In addition, we have partnered with Qatar Red Crescent to deliver comprehensive health checks across all projects. Through close collaboration with our contractors, we have ensured comprehensive medical examinations for more than 18,590 workers. This initiative will continue until all workers have been assessed.
In 2017, we entered into a partnership agreement with Weill Cornell Medicine - Qatar (WCM-Q) to assess the health of workers on FIFA World Cup Qatar 2022™- related projects. It involves collaborating with workers, contractors and catering supply companies to improve nutrition, research and training.
The pilot project, which started in February 2017, saw a team of clinical researchers from WCM-Q examine workers' health, diets and general awareness of the importance of nutrition. The researchers evaluated current nutritional intake and identified prevalent health challenges among workers, including high blood pressure, blood glucose issues, kidney function, hydration status and respiratory measurements, which improved diets may help to resolve.
The pilot, which initially targeted a random sample of 1,000 workers on SC projects, has three phases: health checks; an awareness and training campaign with workers, contractors and caterers; and final recommendations to improve nutrition and menu options on site and in accommodations.
The first year of the initiative concluded with the release of a detailed report that summarises its outcomes, impact and key findings, and makes recommendations for future interventions.
In early 2019, the SC entered into a three-year agreement with WCM-Q to deliver the nutrition programme to all SC workers.
In early 2018, the SC collaborated with The Phoenix Partnership (TPP) to deliver a pilot at Education City Stadium, setting up electronic medical records for workers. This initiative addressed the need for workers to have a single medical record that any health practitioner could access. As of April 2019, 29,648 workers have registered with TPP, with the system deployed across Education City, Ras Abu Aboud, Lusail, Al Thumama and Al Rayyan Stadiums.
Our investments in cooling technology for workers supplement the stringent working practices we already enforce across all FIFA World Cup Qatar 2022™ construction sites. In early 2017, we activated a new electronic humidex measuring device – which tracks temperature and humidity – as part of our smart work safety management solution (SHAMS).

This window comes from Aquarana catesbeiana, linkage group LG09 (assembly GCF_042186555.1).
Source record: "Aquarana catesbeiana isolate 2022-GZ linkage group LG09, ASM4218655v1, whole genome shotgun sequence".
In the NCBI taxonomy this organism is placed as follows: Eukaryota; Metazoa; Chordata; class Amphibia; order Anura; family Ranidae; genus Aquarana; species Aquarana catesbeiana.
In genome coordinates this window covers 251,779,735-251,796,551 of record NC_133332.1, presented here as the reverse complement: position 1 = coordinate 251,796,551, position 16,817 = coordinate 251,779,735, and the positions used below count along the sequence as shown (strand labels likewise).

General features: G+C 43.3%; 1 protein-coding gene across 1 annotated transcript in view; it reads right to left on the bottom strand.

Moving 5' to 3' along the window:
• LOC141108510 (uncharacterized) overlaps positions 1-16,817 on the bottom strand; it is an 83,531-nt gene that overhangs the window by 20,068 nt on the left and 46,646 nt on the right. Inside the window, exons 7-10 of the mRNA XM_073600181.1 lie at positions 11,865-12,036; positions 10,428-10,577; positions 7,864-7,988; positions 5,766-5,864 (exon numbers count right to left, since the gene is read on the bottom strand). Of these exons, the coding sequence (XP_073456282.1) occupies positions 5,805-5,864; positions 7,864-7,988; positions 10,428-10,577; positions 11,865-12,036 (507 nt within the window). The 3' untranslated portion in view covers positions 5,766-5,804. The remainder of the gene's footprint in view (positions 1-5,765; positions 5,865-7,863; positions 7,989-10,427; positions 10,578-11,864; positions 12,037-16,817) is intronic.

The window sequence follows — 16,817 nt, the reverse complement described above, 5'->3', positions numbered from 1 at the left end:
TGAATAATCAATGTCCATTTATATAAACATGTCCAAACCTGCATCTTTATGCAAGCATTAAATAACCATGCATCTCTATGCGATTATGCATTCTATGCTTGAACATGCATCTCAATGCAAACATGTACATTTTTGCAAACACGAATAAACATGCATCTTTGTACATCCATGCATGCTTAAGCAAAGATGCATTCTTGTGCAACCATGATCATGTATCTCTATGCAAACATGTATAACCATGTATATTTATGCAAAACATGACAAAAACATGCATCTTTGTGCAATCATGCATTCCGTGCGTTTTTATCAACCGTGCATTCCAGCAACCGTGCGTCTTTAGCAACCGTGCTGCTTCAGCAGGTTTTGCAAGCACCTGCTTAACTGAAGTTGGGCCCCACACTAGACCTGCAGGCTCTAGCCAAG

The device issues automatic "no work" alerts when a specific humidex value is reached, by way of a flashing light and sound. This replaces a manual system common across the Gulf region under which safety officers hoist black flags to indicate that construction activity must cease. The innovative device is a regional first and has been developed by the SC in collaboration with Qatar Mobility Innovations Center (QMIC) at Qatar Science & Technology Park.
• 12,000 workers given health checks in 2017
• 27,544 workers received comprehensive medical screenings as of January 2020
• 38,119 workers registered with TPP as of January 2020
• 1,050 workers tested in the WCM-Q nutrition programme in 2017 and 1,379 workers tested in 2019
• 100 high-risk workers identified and given further treatment
• 9,400 cooling towels distributed on SC sites in 2017
• 1,000 workers at Al Janoub Stadium participated in the first cooling technology pilot
• 3,500 cooling vests across SC construction sites in 2018
• 30,000 StayQool suits deployed throughout 2019
• 255 hours shut down on site as a result of humidex readings during summer
During a pilot initiative at Lusail Stadium in November 2017, the SC tested a range of state-of-the-art cooling technologies, including special vests, wrist-wraps, towels and neck covers. While temperatures reached 40C on site, thermal cameras demonstrated the body temperature of workers wearing the technology was around 10C cooler.
After an entire day on site, the Lusail Stadium workers outlined the impact the cooling vests had.
Rashid Marera, a 23-year-old traffic coordinator from Kenya, said: "The vests are very good – we need these during the summer time. These cooling systems would help us a lot during this time."
'The jacket is very nice and we appreciate it. Having the jacket cools the body and we don't sweat much when we wear these.'